One aspect of the recession is the growth of family debt. The Council of Mortgage Lenders predicts that half a million households will fall into serious mortgage arrears in 2009. But, as with all major aspects of the downturn, it is amongst the least well off that the greatest pain is felt.
Poor families were unattractive to banks before the crisis so they’re probably not even allowed in the building now - which is why many poor people fall back on money lending. The biggest provider of what is referred to as ‘home credit’ is a large, profitable and entirely legitimate company: Provident Financial. But ‘the Provvy’, as it is known to its customers, is constantly subject to criticism: For its door-to-door, week-to-week, small cash loans it charges annualised interest rates of up to 200%.
When I was at ippr we had events sponsored by Provident Financial and we came in for concerted criticism from various charities that saw the company’s agents as nothing more than loan sharks who had somehow managed to gain respectability. In contrast, the company itself claims to provide a unique and valued service to customers whom the rest of the financial service industry ignores.
In the end, I decided that the only way I could get to the bottom of this was to spend a day shadowing one of the thousands of Provvy agents as she went on her rounds in an estate in South London.
I was impressed. The collector had been working the same round for years. She knew all her customers well. One mother had just seen her husband put in prison, another was suffering from cancer, a third had agoraphobia. Many people weren’t able to pay that week. The agent accepted their excuses while encouraging them to start chipping away at their loan as soon as possible. One family asked for more money on top of the £50 already outstanding but the agent gently refused, advising them not to get too deep in debt. I ended up a convert. The Provident was providing a unique service to people with difficult lives who desperately needed the personal touch. The customers knew that the £30 loan today would have to be gradually paid back over the following weeks as £35 or £40, but they preferred this to burning up a credit card or begging a bank. The borrowers may have had impossibly tough lives but they weren’t the hapless or ignorant victims often portrayed by the Provident’s critics.
I wrote up my experiences, but it cut no ice with the Provvy’s critics who claimed I had been brainwashed. So, I was fascinated to read a largely unreported piece of research by the Joseph Rowntree Foundation. The Foundation had set out to explore whether a not for profit, credit union type, home loan service could be created with significantly lower interest rates than those charged by the regulated commercial sector. In essence the answer was ‘no’. What’s more, given that, even on the most optimistic of estimates, a not for profit service would have to charge interest rates of 125%, there was little enthusiasm from the third sector to provide the service.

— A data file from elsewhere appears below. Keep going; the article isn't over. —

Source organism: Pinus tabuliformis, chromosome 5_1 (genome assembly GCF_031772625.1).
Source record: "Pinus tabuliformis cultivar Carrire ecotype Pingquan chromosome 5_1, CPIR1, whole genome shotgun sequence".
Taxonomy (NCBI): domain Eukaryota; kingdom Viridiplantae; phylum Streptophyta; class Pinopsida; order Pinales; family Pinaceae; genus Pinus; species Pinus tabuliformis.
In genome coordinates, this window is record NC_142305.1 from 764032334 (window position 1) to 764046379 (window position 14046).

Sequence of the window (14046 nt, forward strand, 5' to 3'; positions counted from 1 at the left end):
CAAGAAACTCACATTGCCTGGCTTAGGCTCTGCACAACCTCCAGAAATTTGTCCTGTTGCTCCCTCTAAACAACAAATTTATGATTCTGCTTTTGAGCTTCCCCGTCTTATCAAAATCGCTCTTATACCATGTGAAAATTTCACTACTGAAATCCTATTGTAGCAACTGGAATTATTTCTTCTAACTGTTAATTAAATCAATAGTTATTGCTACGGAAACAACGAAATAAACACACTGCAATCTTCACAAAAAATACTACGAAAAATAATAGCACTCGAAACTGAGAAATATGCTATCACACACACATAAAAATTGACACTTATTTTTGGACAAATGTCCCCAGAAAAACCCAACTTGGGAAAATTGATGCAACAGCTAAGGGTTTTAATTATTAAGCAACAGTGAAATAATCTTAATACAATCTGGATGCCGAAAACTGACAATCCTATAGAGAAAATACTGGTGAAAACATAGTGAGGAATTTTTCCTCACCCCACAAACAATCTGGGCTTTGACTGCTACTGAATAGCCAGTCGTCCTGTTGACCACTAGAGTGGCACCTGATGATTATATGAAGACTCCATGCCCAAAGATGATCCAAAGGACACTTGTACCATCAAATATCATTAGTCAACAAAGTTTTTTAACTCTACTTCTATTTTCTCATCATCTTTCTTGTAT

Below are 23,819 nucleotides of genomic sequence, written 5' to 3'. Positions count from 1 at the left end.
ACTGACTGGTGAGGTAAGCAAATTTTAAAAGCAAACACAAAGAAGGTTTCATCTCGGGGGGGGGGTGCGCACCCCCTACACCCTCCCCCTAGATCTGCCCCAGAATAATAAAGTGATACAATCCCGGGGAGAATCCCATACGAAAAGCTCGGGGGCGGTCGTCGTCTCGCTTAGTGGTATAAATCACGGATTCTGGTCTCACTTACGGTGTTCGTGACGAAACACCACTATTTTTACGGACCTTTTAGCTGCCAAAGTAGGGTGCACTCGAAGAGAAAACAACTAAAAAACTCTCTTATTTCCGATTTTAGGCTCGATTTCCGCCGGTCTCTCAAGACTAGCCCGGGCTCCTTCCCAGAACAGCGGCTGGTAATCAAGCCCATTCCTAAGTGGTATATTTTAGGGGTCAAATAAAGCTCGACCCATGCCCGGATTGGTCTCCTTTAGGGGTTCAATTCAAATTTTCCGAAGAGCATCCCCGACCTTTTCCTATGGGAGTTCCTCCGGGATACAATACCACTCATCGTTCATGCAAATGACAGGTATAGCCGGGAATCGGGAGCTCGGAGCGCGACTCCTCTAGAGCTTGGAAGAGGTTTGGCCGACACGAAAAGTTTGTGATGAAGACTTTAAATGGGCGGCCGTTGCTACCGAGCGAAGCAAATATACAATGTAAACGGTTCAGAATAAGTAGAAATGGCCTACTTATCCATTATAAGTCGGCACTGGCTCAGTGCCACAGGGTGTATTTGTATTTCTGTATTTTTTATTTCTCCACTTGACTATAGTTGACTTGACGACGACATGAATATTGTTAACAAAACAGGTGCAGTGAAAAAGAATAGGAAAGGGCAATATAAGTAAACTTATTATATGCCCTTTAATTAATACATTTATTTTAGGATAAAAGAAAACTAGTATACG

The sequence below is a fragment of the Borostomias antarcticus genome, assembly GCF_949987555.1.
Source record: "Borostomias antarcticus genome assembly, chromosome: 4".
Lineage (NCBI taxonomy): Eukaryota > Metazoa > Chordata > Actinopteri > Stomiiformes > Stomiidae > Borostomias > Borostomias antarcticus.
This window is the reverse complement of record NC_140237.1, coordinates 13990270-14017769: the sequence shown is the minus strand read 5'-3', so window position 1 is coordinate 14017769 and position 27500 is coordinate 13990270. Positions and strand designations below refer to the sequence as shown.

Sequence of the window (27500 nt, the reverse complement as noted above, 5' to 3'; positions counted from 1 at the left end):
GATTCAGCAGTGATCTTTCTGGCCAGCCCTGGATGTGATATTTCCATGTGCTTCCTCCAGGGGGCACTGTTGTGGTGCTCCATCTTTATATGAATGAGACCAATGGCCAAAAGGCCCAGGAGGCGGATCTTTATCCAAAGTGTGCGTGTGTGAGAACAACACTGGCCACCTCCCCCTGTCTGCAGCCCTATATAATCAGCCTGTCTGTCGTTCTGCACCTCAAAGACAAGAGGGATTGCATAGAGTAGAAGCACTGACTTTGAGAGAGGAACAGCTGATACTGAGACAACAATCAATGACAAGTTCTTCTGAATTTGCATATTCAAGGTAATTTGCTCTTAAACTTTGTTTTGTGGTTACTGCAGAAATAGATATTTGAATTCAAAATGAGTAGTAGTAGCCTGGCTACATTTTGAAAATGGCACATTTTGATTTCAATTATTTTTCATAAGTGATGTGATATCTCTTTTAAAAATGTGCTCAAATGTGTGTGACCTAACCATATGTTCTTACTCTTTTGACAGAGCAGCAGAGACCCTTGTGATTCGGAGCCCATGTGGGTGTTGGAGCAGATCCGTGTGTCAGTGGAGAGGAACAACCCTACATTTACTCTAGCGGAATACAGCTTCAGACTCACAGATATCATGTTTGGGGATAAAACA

Our social ambition should be for all families to have the economic know how and financial stability to get conventional banking services. But as long as the mainstream banking sector fails to cater for the very poor, and as long as the Government’s Social Fund is too restrictive and bureaucratic for many short term family needs, then the choice is between the Provvy and unregulated loan sharks.
Not all Provvy agents are as good as the one I spent time with, and given what they do and who their customers are, the company deserves and should welcome close scrutiny (not to mention savage mockery [avoid if squeamish]).
But the JRF report (and my suspicion is it will make little difference to the Provvy’s critics) confirms how much easier it is to attack the problems with an existing service than provide a viable alternative.
In his fifth post for the RSA Living Change Campaign, Matthew Taylor explores some of the implications of the framework he has outlined over the last month and asks why ideas like these aren’t more widely known and used.
As we emerge from Covid-19, Ruth Hannan argues there is an opportunity to shift from short-term solutions to approaches based on deeper understanding of citizens’ needs and which focus on systemic change.
If young people are to flourish in this new world of rapid change and insecurity, we need policies that support young people in the here and now, whilst also protecting their futures. Thinking about economic security is one way to do this.